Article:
Events
  • Creative Action and the Otis Community Radio class present weekly broadcasts each Monday.

     

    This week from 4:00 - 5:00 pm is Welcome to the Haunted Boulevard. Join DJ Platinum (Grace Potter) and DJ Batsy (Jessi Hita) for a journey of the folklores, urban legends, and paranormal encounters from different cultures. 

     

    Listen online at KLMU.

  • Creative Action and the Otis Community Radio class present weekly broadcasts each Monday.

     

  • Mexican artist Yoshua Okón’s videos blur the lines between documentary, reality, and fiction. He collaborates closely with his actors (often amateurs who are also the subjects of the work) to create sociological examinations that ask viewers to contemplate uncomfortable situations and circumstances.
  • Dana Johnson is the author of the short story collection In the Not Quite Dark. She is also the author of Break Any Woman Down, winner of the Flannery O’Connor Award for Short Fiction, and the novel Elsewhere, California.

  • Gallery 169 will be hosting the Otis College of Art and Design Communication Arts Graphic Design Junior Show, "5328," displaying a selection of work made over the five thousand twenty eight hours that make up the fall and spring semesters of the academic year. Work will include collected posters, publications, and typographic projects.
  • Clay, Body is a solo exhibition from artist Sydney Aubert: Unapologetically fat, crass, and sexual, a ceramics artist who also works in video, and whatever other materials arouse her in the moment. Exhibition will be on view from Monday, April 24 - Friday, April 28 at the Bolsky Gallery, Otis College of Art and Design. On view by appointment only, please contact the artist at sydney.aubert@gmail.com Reception: Thursday, April 27 | 6pm-9pm Bolsky Gallery, Otis College of Art and Design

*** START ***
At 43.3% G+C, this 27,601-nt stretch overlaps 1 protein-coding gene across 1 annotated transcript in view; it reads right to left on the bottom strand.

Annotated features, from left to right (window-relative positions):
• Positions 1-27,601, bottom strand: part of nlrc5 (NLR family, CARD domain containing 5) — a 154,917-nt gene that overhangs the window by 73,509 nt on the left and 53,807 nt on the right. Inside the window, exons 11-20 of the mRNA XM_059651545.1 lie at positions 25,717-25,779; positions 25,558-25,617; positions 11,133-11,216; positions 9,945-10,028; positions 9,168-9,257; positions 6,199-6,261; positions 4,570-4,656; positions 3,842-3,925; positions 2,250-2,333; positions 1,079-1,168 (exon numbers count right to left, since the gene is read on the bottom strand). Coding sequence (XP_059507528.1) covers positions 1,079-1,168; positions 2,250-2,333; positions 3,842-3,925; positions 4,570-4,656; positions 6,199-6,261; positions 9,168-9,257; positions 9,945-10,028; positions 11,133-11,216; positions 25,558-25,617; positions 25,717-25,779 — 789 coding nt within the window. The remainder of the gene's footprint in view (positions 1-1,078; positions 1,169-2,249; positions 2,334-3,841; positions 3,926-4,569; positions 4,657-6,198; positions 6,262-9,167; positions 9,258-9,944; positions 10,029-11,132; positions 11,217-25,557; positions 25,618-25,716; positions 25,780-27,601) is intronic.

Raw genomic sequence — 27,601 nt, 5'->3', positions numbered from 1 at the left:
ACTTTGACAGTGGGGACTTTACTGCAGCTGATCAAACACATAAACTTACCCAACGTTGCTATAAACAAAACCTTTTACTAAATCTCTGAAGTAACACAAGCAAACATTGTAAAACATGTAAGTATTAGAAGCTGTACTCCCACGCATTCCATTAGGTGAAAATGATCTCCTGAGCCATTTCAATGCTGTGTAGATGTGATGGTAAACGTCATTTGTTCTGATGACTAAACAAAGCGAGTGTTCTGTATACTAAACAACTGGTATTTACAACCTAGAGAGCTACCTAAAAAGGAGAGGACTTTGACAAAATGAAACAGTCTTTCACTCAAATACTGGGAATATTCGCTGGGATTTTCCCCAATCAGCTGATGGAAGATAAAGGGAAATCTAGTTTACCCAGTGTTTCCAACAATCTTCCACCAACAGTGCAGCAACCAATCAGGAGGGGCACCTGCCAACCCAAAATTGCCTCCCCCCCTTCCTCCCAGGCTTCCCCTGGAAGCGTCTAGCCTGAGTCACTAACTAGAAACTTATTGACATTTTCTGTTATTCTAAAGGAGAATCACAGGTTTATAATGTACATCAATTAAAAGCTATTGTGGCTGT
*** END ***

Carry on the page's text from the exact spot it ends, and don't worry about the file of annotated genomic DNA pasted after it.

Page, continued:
• Audrey Wollen is a feminist theorist and visual artist based in Los Angeles. Wollen uses social media, such as Twitter and Instagram, as platforms for her work on Sad Girl Theory, a theory which posits that internalized female sadness can be used as a radical and political action, separate from masculinized forms of protests such as anger and violence. She introduces this form of protest as an alternative to masculinized anger and violence.

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Literary L.A. - Silver lake

May 12, 2014
Spotlight Category: Faculty

By Peter Gadol
Professor, Graduate Writing

 

And then it was autumn again, and Saturdays they would wake early when the first clean light came up over the oak and fir at the top of the ridge and eased its way down across their glass house and overgrown slope, down to the pitched yards and shingled cottages along the street below their street, down across timber and brush and fallen limbs, across the boulevard all the way to the patient lake, where it would linger on the water, and ancient and forgiving light by noon.

These were cold mornings suddenly and so they dressed quickly in fraying clothes. One made coffee, the other swiped jam across toast. They traded sections of the paper. One started in on the crossword, the other scanned the financial pages. Then they headed out to the garage and pulled on work gloves and selected rakes and clippers, and there was little conversation except to agree the movie they had watched the night before was not sitting well with them. A simple story snapped when stretched into an epic. Actually one man fell asleep before the film ended, and the other man had to wake him only to guide him to the bedroom and back to sleep again.

Rain all week had left the air crisp but also made the ground behind their house muddy and not entirely suitable for the chore at hand, yet each man took a flank of hill as if it were his side of the bed and began pulling out the dead sage and trimming back the excess tea bush and clearing out the persistent sumac. There was nothing to be done about the thicket of rosemary, they’d long since given up. There was enough of a drop-down to the backyard of the property below theirs so that even at the edge of their land, they enjoyed an unobstructed view of the Silver Lake Reservoir.

 

Excerpted from Silver Lake, a novel

 

Editor’s note:
Gadol was recently awarded an NEA Creative Writing Fellowship

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